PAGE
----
Cicero: Orations

translated with introduction and notes by D. H. Berry
preface by Peter Stothard
illustrations by Tom Phillips

Folio Society
November 2011

9 full colour plates
28 x 17.5 cms in slipcase

Notes on this work

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When you meet someone you haven't encountered for sixty years you shouldn't be surprised to find them changed utterly. So it is in my case with Tully, as Marcus Tullius Cicero was always referred to  by our classics master. I well remember the long feared exposure of my shaky grasp of Latin when singled out to stand up in class to read out and translate a tortuous paragraph from the Orations.

Almost a caricature of pedagogic dryness this teacher never once hinted at Virgil's epic swagger or let on that Horace was a cunning and sexy satirist. They were there, it seemed, to show that Latin was horrible and hard; with Tully the toughest of the bunch.

Horace and Virgil yielded to later reading but the idea of revisiting Cicero was like being summoned once more to stand outside the headmaster's door, awaiting reprimand or punishment.

The opposite, as Cicero himself might have said, would prove to be the case. Having riskily agreed to accompany some of the Orations with pictures (illustrations doesn't somehow seem to be the right word) I plunged anew into the once detested text.

I was amazed to find that today was two thousand years old. Same cast, same evils. The knuckle-rapping invective sometimes read like a rediscovered Pompeian copy of Private Eye: only the barmy army of religionists was missing. All the crime, corruption and political skulduggery of the age of Bush and Blair was well matched. In the Rome of today, the outrageous Silvio Berlusconi whose lifestyle and morality as a statesman were pre-echoed blemish for blemish in the Philippics against Mark Anthony.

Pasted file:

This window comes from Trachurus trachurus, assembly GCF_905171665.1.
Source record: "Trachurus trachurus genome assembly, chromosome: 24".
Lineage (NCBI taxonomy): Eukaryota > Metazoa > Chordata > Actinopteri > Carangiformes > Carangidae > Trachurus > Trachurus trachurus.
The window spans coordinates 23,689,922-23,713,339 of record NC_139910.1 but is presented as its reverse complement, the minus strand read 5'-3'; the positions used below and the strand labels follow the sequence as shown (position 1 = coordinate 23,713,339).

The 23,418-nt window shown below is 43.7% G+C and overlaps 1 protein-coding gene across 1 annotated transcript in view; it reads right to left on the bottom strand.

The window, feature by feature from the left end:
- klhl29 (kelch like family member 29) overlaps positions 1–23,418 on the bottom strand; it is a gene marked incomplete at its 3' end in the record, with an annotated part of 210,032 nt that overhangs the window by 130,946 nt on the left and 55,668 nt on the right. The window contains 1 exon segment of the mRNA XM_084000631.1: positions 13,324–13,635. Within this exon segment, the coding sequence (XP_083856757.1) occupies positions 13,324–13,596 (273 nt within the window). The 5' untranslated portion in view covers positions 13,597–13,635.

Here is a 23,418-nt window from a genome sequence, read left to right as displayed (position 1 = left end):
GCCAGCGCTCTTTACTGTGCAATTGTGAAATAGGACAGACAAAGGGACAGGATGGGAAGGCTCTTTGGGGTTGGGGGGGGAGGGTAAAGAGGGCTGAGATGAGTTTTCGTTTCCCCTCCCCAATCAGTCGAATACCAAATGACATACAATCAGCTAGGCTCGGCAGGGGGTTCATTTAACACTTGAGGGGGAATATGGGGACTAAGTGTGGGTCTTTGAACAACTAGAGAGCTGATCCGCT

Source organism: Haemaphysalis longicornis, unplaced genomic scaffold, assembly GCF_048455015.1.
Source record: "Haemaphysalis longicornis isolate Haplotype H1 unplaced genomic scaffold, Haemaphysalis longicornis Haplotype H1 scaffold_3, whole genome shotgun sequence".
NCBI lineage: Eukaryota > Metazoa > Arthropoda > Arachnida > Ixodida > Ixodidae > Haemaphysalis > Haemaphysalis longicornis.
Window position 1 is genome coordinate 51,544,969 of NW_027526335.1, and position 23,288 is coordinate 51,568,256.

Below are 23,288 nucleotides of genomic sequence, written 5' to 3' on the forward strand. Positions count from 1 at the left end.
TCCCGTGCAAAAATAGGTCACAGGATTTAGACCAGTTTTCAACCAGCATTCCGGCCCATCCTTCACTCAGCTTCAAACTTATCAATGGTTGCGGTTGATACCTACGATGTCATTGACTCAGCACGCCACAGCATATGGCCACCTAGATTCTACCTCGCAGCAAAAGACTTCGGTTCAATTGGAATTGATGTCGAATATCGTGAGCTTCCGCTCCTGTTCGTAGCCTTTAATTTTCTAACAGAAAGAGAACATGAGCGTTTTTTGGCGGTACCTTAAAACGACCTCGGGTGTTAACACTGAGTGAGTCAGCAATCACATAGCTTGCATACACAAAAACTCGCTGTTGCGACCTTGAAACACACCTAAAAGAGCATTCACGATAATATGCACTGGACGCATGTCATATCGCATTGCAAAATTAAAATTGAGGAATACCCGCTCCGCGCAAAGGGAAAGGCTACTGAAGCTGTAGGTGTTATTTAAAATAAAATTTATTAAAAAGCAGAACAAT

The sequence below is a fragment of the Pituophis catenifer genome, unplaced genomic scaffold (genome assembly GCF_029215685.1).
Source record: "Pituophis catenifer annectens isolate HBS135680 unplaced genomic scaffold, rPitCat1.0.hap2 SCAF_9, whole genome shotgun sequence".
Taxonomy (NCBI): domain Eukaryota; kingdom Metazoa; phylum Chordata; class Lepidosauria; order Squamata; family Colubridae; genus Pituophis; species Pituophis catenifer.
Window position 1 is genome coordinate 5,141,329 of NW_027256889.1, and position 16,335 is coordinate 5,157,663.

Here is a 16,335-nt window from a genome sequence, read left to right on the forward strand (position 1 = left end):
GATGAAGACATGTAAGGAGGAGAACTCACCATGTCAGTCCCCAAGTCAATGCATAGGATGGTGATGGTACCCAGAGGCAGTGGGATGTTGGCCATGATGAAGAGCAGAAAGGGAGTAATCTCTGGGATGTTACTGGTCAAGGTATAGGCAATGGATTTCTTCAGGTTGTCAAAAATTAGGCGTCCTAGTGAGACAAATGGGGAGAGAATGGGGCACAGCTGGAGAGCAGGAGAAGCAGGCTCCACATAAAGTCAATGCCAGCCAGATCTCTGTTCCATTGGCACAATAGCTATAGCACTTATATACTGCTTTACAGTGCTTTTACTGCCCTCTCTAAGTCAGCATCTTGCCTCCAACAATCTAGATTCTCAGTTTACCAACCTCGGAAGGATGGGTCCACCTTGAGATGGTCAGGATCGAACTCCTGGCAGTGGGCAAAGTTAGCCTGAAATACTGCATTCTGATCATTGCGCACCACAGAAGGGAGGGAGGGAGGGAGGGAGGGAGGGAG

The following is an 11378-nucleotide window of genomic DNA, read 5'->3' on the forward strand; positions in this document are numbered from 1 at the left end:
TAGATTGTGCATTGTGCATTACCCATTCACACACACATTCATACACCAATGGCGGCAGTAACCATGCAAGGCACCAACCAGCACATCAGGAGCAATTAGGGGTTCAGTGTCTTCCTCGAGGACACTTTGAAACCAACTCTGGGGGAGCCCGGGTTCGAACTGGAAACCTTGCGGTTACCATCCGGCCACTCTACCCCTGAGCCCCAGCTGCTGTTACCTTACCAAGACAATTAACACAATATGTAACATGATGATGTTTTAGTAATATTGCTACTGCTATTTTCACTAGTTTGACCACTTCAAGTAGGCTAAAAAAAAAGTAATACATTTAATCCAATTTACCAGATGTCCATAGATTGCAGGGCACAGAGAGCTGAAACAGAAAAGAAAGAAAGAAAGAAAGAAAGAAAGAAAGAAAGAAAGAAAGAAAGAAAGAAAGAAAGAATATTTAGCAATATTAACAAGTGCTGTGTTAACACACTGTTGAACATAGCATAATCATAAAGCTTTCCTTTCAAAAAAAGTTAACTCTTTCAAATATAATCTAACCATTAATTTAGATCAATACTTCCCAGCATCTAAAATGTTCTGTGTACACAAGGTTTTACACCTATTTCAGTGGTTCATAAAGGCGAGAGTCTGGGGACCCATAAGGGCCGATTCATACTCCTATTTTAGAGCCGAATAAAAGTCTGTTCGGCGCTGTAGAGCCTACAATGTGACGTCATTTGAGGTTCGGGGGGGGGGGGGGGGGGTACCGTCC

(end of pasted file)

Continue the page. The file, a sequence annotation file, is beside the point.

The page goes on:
Dissatisfied with the translations that I looked at I found my dim Latin was just enough to illuminate the wit and invention of the prose and to recognise all those verbal strategies of orators I have heard in my lifetime, from Churchill to Obama.

I took the most famous tag of all, O Tempora O Mores, as a kind of leitmotiv... the best translation (if one adds an exclamation mark) being Trollope's title The Way We Live Now. This I made into a mosaic, variously interfered with to produce O Amores, O Mores etc. Making guest appearances in the book, in addition to Berlusconi, are Fidel Castro, Mick Jagger, Catullus, Christine Keeler, Julius Caesar, Dante's Beatrice, Agatha Christie, The Elgin Marbles, Vincenza Foppa, Mussolini and a London smuggler of antiquities who shall remain anonymous.

from TP Studio Blog 30.8.2011